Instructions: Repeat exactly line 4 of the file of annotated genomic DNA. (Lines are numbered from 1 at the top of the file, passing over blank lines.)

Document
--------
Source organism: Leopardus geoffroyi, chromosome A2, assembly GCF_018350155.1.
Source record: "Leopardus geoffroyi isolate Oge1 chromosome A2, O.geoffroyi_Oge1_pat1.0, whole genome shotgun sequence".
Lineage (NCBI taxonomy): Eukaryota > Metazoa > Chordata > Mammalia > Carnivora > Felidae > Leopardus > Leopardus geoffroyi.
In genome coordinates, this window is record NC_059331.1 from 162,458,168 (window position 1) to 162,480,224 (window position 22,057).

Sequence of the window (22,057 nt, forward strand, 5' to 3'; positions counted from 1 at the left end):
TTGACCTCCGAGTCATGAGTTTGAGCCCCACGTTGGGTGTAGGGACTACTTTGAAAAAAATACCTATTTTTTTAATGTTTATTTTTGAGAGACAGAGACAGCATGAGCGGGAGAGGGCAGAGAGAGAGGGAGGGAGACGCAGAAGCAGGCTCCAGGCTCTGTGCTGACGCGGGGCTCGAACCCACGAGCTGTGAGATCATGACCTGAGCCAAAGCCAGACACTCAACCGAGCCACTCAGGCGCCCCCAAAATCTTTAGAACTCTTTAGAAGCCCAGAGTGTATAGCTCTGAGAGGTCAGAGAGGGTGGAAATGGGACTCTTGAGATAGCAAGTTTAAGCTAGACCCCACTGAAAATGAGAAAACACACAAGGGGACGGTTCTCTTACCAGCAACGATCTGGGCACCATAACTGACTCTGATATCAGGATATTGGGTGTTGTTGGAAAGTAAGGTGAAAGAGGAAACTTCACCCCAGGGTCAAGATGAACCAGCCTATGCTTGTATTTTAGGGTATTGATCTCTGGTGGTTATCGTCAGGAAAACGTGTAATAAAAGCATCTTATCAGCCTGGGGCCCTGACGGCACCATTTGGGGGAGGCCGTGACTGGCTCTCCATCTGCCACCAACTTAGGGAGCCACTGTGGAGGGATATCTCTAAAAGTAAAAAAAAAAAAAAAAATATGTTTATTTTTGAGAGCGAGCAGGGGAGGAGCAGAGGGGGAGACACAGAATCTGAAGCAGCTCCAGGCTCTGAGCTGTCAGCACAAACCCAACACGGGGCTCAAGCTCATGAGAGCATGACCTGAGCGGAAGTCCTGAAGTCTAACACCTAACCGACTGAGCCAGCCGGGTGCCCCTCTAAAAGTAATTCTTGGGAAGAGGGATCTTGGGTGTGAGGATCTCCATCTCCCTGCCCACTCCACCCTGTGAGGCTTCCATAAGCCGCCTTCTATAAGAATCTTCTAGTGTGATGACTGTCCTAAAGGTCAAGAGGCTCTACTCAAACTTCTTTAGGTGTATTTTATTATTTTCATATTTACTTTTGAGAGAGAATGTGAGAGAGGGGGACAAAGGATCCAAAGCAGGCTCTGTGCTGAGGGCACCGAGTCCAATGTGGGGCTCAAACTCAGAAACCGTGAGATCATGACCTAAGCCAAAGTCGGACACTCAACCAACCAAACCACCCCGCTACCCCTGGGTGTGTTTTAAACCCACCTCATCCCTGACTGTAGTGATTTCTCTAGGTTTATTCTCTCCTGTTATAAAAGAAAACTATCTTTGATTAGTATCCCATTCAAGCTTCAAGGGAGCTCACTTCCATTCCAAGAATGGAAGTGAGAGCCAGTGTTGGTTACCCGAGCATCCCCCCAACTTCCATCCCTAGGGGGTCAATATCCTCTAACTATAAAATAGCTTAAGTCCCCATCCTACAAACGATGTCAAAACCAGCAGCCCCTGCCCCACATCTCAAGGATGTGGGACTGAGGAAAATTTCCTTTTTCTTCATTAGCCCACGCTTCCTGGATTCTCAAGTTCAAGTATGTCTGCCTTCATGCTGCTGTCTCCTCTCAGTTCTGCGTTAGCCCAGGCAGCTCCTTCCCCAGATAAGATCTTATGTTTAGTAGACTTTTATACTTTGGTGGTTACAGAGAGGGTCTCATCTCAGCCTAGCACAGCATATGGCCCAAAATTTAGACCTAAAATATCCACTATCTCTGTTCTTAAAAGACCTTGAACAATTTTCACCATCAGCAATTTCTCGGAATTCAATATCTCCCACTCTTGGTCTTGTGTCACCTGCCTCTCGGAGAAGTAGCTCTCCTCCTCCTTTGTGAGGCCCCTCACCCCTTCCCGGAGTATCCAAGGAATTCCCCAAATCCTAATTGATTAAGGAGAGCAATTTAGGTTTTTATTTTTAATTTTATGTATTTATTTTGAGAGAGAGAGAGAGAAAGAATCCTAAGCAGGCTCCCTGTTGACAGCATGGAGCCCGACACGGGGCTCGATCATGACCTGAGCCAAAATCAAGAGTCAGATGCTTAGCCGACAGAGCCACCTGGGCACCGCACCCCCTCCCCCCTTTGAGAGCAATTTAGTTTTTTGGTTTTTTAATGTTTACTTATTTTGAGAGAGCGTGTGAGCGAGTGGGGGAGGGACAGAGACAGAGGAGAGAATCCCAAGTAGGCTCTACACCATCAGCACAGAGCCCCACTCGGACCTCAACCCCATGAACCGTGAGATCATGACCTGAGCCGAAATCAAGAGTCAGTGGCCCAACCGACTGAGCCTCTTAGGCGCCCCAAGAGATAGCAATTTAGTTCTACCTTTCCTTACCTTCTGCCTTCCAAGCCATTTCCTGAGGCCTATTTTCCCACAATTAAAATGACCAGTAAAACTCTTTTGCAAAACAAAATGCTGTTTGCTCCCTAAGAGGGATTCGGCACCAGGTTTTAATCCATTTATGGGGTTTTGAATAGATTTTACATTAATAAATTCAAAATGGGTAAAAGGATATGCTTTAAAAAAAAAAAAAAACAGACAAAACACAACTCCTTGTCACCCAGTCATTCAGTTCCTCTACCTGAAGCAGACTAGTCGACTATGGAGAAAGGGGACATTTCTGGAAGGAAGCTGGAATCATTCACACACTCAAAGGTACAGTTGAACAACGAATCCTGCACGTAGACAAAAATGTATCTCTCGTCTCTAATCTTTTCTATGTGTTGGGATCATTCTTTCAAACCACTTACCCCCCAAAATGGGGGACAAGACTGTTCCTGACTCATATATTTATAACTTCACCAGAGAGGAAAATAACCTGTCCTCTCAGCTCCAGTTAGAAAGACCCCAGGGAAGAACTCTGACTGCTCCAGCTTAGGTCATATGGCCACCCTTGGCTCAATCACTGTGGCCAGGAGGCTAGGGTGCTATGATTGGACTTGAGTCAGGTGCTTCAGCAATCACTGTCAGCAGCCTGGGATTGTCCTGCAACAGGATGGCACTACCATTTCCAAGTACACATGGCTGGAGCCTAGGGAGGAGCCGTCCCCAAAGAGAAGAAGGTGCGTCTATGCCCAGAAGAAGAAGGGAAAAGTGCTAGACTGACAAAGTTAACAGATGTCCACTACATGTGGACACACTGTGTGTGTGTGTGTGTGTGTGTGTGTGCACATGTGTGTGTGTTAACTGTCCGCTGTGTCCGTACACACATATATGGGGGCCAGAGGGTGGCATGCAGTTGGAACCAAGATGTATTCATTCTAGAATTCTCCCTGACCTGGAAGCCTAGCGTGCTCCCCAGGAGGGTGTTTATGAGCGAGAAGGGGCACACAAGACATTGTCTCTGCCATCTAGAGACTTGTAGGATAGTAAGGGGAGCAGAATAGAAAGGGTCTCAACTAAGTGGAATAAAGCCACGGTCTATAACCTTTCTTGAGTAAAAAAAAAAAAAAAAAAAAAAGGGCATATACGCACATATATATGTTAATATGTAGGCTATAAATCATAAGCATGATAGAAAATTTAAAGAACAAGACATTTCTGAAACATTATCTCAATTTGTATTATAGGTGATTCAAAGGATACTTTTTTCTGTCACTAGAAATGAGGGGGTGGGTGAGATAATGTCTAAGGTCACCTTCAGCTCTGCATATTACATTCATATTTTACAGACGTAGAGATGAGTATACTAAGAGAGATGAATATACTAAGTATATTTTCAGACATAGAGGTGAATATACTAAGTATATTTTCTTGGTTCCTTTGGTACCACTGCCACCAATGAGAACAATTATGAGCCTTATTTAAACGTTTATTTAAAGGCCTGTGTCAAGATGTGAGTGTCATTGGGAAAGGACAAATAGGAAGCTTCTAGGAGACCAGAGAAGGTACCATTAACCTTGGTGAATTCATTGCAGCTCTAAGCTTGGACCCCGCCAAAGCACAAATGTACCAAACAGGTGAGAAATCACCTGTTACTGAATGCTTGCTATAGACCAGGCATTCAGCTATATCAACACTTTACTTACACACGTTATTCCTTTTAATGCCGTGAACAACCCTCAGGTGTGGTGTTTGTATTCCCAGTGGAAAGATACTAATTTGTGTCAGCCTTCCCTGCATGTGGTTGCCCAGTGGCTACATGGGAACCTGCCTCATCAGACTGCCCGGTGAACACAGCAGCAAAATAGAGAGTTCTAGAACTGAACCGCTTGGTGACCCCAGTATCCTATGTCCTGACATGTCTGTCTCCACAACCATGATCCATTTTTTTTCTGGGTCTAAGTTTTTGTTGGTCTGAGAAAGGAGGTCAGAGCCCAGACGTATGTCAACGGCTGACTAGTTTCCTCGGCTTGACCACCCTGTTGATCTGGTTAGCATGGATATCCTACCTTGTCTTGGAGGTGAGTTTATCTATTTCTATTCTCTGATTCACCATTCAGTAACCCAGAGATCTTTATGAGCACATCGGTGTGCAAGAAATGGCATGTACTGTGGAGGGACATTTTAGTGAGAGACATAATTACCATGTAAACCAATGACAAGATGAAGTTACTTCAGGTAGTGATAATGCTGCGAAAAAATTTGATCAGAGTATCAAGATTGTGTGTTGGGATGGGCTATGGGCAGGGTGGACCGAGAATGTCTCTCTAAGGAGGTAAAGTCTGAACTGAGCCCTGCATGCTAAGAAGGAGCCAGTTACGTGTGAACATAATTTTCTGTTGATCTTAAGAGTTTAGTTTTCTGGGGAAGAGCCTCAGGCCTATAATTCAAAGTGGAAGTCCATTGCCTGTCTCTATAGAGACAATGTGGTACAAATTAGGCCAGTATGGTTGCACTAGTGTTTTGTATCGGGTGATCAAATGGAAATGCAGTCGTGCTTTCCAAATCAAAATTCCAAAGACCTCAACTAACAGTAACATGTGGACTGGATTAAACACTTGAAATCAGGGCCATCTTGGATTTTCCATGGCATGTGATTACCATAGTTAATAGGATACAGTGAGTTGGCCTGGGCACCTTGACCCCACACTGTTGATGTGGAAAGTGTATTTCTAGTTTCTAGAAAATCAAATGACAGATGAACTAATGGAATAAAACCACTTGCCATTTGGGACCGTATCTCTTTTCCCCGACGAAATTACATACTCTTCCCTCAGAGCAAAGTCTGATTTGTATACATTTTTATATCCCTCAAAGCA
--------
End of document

In genome coordinates, this window is record NC_059331.1 from 162,458,168 (window position 1) to 162,480,224 (window position 22,057).